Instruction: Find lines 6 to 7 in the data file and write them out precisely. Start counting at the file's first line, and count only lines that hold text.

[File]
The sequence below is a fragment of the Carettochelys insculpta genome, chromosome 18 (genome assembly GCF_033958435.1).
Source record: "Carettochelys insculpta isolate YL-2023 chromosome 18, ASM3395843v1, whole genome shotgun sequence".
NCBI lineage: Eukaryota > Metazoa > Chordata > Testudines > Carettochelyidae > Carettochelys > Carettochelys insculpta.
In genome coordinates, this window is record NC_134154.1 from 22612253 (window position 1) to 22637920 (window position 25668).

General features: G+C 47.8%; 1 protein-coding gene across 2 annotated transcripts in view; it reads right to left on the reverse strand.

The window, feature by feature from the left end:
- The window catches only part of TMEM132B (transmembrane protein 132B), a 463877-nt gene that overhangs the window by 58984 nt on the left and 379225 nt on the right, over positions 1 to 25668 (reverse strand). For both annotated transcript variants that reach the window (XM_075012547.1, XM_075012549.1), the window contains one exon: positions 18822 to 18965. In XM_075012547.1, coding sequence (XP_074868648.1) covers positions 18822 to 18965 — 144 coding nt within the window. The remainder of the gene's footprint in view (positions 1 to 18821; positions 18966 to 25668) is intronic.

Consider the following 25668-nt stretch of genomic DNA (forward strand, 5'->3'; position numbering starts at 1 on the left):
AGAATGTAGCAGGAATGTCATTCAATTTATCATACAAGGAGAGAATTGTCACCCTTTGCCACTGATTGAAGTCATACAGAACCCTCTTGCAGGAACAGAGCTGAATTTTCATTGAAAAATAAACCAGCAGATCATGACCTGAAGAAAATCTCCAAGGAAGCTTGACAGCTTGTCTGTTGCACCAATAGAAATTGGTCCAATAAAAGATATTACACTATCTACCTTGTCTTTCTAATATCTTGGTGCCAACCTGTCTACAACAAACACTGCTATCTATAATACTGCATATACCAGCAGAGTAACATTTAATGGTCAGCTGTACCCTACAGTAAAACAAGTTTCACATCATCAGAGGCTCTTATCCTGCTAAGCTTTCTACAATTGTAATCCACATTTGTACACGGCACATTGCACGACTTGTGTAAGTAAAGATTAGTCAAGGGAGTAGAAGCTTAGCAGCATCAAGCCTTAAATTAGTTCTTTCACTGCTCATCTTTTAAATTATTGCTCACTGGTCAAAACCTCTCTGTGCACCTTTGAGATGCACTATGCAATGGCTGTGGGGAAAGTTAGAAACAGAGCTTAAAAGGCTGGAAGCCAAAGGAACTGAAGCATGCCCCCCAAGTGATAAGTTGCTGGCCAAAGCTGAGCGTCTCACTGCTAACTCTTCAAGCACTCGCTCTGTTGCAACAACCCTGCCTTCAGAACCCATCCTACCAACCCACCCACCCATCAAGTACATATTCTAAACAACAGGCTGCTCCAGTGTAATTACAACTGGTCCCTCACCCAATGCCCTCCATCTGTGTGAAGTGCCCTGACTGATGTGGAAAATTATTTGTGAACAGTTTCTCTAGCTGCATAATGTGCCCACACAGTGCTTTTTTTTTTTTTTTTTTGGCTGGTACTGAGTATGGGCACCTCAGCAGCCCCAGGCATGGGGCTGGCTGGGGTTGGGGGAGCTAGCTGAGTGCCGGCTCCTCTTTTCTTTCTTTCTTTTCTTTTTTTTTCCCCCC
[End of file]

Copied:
The window, feature by feature from the left end:
- The window catches only part of TMEM132B (transmembrane protein 132B), a 463877-nt gene that overhangs the window by 58984 nt on the left and 379225 nt on the right, over positions 1 to 25668 (reverse strand). For both annotated transcript variants that reach the window (XM_075012547.1, XM_075012549.1), the window contains one exon: positions 18822 to 18965. In XM_075012547.1, coding sequence (XP_074868648.1) covers positions 18822 to 18965 — 144 coding nt within the window. The remainder of the gene's footprint in view (positions 1 to 18821; positions 18966 to 25668) is intronic.